- Renewal Mill, a food byproduct recycler, is partnering with Oakland's Hodo Foods, a maker of organic tofu, to produce okara flour. The product is made from soybean pulp left over from soy milk processing, according to Food Business News.
- Renewal Mill featured okara flour at the Winter Fancy Food Show earlier this week in San Francisco, where the product's versatility was emphasized, along with its relatively high fiber, protein and calcium levels and gluten-free status.
- Soy pulp had previously been used as animal feed, but Claire Schlemme, CEO of Renewal Mill, told the publication that she saw greater value in using it in human food.
There is often talk about the emergence of new superfoods, but only a few actually attain that status. Soybean pulp could prove to be one of the exceptions if the production partnership between these two California food firms works out.
As Schlemme explained it to Hermann's last summer, a substantial amount of soybean pulp is produced whenever soy milk or tofu is manufactured. For every pound of tofu, nearly a pound of okara is generated, which was then typically diverted to feeding animals. The raw material, however, comes out wet and can spoil, so company worked with Hodo to put in on-site drying equipment that would take the product and produce okara flour.
So far, German bakery company Bahlsen is using okara flour in its products, and Renewal Mill produces both the packaged flour and chocolate chip cookies made with it. The soybean pulp flour is described as having "a subtly nutty, milky flavor" and is typically used with other flours to add fiber, protein and nutrients without changing the taste or texture.
Renewal Mill is optimistic the same technology it's using for okara flour can be applied to other byproducts such as potato peels, pistachios and almond hulls, according to Food Navigator. The company is also exploring a partnership with plant-based beverage maker Ripple Foods to capture split pea starch and develop usable products from it.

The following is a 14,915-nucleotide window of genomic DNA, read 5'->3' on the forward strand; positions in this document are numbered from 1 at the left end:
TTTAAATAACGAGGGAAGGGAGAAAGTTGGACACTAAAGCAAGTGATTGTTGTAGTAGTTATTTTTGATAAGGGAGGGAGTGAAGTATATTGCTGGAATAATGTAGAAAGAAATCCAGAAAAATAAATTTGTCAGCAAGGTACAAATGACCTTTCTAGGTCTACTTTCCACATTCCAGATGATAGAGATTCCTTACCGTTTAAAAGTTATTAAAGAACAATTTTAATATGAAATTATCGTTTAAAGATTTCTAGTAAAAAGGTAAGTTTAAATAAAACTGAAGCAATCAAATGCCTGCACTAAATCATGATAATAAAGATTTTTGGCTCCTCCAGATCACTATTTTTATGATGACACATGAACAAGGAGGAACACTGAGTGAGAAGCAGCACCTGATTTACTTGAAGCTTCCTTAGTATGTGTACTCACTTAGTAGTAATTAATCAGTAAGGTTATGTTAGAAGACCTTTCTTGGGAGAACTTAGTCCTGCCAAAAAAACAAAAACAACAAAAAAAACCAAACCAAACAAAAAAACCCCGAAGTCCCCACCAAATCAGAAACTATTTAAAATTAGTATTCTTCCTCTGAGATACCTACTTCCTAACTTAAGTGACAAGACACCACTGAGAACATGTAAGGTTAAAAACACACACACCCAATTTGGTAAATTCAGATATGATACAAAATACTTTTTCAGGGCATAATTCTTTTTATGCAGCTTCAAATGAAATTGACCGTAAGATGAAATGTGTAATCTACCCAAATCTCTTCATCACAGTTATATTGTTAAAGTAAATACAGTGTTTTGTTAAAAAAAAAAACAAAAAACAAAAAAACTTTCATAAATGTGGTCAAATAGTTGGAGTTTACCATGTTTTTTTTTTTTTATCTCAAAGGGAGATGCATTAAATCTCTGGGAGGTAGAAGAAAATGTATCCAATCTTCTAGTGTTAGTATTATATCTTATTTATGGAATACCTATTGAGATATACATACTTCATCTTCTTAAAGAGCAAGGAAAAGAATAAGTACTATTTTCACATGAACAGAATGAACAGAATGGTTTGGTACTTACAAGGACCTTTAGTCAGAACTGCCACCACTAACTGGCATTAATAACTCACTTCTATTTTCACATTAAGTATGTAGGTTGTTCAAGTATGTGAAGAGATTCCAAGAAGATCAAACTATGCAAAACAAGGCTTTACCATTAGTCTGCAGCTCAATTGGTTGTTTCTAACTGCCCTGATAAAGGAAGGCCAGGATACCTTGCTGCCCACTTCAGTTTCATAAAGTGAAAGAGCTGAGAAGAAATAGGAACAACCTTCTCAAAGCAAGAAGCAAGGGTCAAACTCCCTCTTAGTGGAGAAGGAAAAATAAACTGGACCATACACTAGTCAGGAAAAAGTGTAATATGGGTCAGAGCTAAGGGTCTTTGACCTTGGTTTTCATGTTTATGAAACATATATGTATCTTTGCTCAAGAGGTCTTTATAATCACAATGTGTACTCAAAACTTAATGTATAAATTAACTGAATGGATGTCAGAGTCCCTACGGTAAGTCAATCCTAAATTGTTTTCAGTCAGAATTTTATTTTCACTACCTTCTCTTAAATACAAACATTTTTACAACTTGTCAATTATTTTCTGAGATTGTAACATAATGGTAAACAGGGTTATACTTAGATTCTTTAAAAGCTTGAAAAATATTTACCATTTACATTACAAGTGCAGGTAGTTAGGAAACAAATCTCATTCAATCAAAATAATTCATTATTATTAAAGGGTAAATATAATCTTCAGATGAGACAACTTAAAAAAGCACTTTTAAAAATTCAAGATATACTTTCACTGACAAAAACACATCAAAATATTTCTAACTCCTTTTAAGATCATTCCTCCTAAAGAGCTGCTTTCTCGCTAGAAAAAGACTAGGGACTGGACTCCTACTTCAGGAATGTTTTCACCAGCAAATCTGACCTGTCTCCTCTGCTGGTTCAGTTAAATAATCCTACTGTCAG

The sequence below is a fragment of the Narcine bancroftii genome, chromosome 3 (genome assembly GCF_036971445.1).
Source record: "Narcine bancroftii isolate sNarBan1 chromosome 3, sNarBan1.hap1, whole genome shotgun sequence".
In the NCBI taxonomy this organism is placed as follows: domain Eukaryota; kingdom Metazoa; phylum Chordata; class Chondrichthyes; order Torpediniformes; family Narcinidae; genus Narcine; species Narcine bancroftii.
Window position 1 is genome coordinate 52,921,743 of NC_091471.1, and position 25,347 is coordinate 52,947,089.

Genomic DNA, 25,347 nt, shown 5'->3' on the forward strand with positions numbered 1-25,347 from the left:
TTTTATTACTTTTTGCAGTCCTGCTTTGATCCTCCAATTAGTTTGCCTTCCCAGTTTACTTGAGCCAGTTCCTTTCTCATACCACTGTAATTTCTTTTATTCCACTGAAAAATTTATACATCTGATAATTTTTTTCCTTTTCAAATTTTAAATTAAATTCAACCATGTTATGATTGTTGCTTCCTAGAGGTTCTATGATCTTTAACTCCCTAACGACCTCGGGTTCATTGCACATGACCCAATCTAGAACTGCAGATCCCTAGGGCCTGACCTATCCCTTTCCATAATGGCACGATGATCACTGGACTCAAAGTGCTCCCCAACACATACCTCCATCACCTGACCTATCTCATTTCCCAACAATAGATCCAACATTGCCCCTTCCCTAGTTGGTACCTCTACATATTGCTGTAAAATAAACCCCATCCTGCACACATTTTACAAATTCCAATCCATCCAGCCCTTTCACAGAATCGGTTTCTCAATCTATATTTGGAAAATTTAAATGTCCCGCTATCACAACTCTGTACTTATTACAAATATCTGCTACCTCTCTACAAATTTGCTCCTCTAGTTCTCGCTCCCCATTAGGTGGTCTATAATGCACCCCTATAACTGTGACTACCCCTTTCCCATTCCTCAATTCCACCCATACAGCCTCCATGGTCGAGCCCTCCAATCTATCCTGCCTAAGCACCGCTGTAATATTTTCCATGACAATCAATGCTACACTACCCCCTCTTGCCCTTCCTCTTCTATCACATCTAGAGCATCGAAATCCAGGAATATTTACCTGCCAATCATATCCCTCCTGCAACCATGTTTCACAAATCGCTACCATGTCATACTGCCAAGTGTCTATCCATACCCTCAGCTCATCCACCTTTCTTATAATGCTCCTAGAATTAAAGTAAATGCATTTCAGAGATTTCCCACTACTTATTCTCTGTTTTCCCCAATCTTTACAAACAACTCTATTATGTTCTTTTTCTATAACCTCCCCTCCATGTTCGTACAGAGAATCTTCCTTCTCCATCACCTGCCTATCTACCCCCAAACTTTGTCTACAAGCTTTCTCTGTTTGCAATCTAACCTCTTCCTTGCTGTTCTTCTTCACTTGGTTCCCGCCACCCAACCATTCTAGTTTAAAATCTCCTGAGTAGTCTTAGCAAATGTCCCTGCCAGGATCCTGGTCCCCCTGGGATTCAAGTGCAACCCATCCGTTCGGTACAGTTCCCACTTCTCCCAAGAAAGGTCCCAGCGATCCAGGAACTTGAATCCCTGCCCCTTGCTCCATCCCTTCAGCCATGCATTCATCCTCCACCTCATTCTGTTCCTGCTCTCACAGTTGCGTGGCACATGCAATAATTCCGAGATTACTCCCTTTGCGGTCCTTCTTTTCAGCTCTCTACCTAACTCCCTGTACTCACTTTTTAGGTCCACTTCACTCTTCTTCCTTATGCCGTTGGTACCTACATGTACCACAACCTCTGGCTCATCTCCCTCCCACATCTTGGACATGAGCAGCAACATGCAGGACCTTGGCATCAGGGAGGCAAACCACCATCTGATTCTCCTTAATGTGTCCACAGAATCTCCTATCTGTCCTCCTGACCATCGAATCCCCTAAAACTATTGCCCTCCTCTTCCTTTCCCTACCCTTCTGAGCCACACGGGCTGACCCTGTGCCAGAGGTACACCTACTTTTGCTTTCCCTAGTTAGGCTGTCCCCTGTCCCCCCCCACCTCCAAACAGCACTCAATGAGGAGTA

In addition, Cargill is collaborating with Renewal Mill through the Techstars' Farm to Fork accelerator program to look into other potential applications for okara flour, including the possibility of extruded products, which could include cereal, bars or snacks. All of these potential partnerships and R&D could mean that soybean pulp and the flour made from it are on their way to becoming a superfood.
Despite the potential, its soybean origins could cause concern. Issues have been raised about soy's impact on breast cancer risk, poor thyroid function and interference with male hormones, but those seem to depend on underlying health conditions, how much soy is eaten and what type. According to Good Housekeeping, moderation is key, and less-processed forms of soy are best.
Soy also has a number of known benefits. It's low in fat, high in protein and has no cholesterol. Drawbacks include being low in calcium — unless fortified with it — and potentially causing allergies. In addition, 93% of soybeans grown in the U.S. are genetically engineered, which is an issue for some people.
But for consumers who aren't worried about those aspects, the sustainability factor alone could convince them to give okara flour and other byproducts of soybean pulp a chance. Food waste is a huge problem in the U.S. and globally, so helping to divert it from landfills might also attract interest from consumers. According to the U.S. Department of Agriculture, anywhere from 30% to 40% of the country's food supply is thrown away. And research shows that sustainability and food waste practices lead to sales.